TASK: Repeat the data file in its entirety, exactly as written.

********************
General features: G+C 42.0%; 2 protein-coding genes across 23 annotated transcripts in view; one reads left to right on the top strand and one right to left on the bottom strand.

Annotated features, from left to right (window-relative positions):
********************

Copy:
General features: G+C 42.0%; 2 protein-coding genes across 23 annotated transcripts in view; one reads left to right on the top strand and one right to left on the bottom strand.

Annotated features, from left to right (window-relative positions):